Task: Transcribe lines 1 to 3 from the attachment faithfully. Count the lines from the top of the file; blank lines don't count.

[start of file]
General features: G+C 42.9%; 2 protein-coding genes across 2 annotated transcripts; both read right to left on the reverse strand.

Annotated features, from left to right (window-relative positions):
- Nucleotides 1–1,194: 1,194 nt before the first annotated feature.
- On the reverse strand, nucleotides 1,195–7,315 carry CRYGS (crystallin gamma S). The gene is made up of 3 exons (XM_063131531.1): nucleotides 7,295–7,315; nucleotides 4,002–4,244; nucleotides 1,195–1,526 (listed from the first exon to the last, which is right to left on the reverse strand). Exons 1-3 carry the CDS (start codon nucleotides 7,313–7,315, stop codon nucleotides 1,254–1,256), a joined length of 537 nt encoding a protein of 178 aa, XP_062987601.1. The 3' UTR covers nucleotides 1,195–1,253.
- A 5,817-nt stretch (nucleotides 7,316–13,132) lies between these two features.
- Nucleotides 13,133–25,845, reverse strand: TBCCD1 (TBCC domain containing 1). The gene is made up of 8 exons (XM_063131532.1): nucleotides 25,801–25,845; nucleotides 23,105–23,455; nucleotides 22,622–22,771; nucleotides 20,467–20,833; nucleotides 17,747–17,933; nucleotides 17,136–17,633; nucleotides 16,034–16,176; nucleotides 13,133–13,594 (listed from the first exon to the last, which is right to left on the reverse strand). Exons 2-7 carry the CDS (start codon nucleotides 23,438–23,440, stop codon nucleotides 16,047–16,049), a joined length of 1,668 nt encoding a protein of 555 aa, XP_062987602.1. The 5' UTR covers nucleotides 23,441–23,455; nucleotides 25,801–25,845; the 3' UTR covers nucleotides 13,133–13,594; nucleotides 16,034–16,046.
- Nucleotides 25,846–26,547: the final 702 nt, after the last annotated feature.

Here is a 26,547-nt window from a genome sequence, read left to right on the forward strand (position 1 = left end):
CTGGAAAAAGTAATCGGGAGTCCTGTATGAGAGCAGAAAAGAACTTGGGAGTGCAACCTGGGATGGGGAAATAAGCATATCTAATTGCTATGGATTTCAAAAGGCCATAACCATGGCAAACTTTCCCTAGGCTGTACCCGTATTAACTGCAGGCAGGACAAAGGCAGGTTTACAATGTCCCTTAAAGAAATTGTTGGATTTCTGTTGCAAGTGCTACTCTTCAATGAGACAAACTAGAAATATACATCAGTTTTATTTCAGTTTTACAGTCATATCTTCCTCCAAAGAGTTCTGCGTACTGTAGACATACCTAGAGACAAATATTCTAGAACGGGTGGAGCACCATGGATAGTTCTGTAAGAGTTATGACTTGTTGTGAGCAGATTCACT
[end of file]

General features: G+C 42.9%; 2 protein-coding genes across 2 annotated transcripts; both read right to left on the reverse strand.

Annotated features, from left to right (window-relative positions):
- Nucleotides 1–1,194: 1,194 nt before the first annotated feature.